sunflower seeds- shelling and snacking, sunflower butter
10. Sunflower seeds: 1 cup (with hulls) = 10 grams
If your kids play baseball, they’ve likely had a bag of sunflower seeds in the dugout! Kids who can take the shells of their own sunflower seeds usually enjoy them. Grab shelled sunflower seeds and add them to trail mix, granola bars, or sprinkle them on salads. For the tastiest way to do sunflower seeds, blend them up for a dip or spread!
11. Peas: 1 cup = 8 grams
Have you ever seen those kids that eat frozen peas! I always thought it was hilarious when toddlers pick up peas, fresh or frozen, and gobbled them up. Now, I like to add peas to pasta, salads, potato bar, pea pesto,and shepherds pie.
12. Dairy : 1 cup =4-20 grams
Finally, and possibly the most kid friendly high protein food has got to be dairy. Greek yogurt and cottage cheese have the highest amount of protein at 20 grams per cup! Mix cottage cheese with fresh fruit for a breakfast or a snack. Use Greek yogurt to make popsicles or ice cream, smoothies, or fruit dip.
There really are so many more, and we could have made 12 sub-categories out of the dairy section alone. But, we’d love to hear some of your favorite non-meat protein foods that your kids love, or how you use some of the foods we recommend in your families diet.
READ NEXT ==> 28 Breakfast ideas that are high in protein
I'm a registered dietitian, mom of 4, avid lover of food and strong promoter of healthy habits. Here you will find lots of delicious recipes full of fruits and veggies, tips for getting your kids to eat better and become intuitive eaters and lots of resources for feeding your family.Learn More about Natalie
Maybe if you kid no longer likes meat they are super smart! Maybe they have made the connection to the fact it’s a dead animal. Thank you for the non-meat protein list!
My 8 year old girl, won’t eat any of the above mention, although she eats chicken, she won’t eat it everyday, do you think a protein powder flavourless would be ok. She loves fruit which is what she has every day. She still only weighs 23kg , I think she could be underweight. And she does gymnastics, so she needs to have more strength. She does have a 6 pack.
Hi Danielle, thanks for reaching out. We typically don’t recommend protein powder for kids, because it’s better to meet kids’ nutritional needs with a variety of whole foods. I hope you’ll keep offering different protein foods often, and bring any big concerns about your daughter’s weight to her pediatrician. Here’s a fantastic article I found that shows you some visuals for how much protein kids really need… it’s possible your daughter is getting more than you think:
Hello, what would you recommend for a vegan diet for babies to older child?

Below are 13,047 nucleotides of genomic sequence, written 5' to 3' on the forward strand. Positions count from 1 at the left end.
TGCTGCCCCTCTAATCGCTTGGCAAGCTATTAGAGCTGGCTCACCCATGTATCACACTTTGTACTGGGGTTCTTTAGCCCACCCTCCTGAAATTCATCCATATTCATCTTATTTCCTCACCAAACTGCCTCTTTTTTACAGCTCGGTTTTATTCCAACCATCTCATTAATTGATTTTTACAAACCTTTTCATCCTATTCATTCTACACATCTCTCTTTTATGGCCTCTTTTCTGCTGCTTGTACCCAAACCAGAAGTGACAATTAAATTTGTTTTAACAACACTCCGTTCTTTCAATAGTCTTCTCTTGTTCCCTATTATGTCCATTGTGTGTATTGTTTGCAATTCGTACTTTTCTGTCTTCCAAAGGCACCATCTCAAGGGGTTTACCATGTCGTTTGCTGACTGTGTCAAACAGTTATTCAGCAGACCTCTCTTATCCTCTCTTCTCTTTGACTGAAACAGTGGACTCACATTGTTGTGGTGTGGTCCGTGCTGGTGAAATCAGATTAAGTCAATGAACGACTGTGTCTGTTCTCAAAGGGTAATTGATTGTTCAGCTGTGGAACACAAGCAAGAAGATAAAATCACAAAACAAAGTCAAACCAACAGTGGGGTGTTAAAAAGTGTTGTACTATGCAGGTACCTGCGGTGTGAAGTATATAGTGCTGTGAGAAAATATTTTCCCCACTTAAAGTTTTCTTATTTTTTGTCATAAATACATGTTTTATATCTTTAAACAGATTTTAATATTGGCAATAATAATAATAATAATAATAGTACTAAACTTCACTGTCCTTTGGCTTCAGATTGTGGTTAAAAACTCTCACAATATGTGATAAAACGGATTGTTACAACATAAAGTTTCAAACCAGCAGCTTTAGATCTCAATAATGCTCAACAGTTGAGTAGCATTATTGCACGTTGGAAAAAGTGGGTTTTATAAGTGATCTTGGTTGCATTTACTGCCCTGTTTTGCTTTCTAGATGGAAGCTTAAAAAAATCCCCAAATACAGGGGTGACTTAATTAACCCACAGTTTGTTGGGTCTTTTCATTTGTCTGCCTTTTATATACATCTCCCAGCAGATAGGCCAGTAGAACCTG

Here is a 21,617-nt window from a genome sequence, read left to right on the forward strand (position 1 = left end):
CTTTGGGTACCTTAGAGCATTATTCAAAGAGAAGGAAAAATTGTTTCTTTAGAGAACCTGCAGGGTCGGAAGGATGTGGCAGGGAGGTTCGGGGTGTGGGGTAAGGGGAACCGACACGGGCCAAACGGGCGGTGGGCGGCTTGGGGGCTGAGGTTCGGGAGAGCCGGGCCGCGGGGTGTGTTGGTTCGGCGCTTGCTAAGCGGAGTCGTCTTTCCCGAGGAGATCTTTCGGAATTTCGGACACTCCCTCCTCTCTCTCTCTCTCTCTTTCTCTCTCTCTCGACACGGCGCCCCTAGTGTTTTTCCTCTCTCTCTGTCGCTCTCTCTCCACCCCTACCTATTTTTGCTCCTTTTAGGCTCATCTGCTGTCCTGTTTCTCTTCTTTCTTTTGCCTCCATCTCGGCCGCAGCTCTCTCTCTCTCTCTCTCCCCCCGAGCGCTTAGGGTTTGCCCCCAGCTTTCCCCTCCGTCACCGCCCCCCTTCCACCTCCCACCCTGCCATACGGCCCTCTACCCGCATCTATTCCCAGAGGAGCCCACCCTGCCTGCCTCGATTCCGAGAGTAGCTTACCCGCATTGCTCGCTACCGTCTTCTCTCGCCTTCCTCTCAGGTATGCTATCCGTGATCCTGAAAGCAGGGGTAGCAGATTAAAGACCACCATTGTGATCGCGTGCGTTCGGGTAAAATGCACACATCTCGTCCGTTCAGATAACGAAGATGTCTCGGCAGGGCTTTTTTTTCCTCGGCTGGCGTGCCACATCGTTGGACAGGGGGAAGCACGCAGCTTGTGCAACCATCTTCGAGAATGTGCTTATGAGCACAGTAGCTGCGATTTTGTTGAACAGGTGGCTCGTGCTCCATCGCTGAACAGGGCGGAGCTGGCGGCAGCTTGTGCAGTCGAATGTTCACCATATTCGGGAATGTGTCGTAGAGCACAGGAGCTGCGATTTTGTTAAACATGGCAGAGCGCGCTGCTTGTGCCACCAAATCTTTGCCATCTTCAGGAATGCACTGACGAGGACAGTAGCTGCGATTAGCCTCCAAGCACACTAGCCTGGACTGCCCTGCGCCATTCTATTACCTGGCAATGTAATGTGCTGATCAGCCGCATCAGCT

Hi Annalise, we recommend a balanced diet for kids, because we believe the best health outcomes across a lifetime come from eating a wide variety of foods. We don’t specifically recommend a strictly vegan diet for this reason.
Thanks for describing these non-meat protein sources for children. They will surely be helpful to children.
I am a vegetarian. I was looking for this type of article. Thanks a lot
my son does not eat meat since toddler. he does not like texture and the only type he eats is BBQ grilled style. he does not eat vegetable which changed later in years. he does like white basmati rice. any idea what food i can cook.
Hi Robin, I know how much of a roller coaster feeding kids can be! Just keep offering a variety of foods prepared in a variety of different ways, and model healthy eating for your son (Let him see you eat well!) Chances are, he’ll start to gain more food acceptance skills and grow into a balanced eater.
My kids and I have been vegan for 2 years. We eat a lot of the things on this list for protein minus the eggs and dairy. Dairy even organic has hormones in it so we use non dairy. You could also add hemp and flax seeds. Both are tasteless and add a ton of protein. If you are having trouble getting them to eat more fruits and vegetables make a smoothie and add nut butters, hemp and flax seeds. No protein powders necessary.
Can’t have dairy or eggs
Quinoa, legumes, and tofu are good options!
Thank you so much for this, I appreciate this so much!
My child is extremely picking with his food. His has sensitive taste and smell which tends to link to what he will eat. Any ideas how I can encourage a more nutritional diet. Thanks
This is a good place to start: https://www.superhealthykids.com/my-best-strategy-for-turning-a-picky-eater/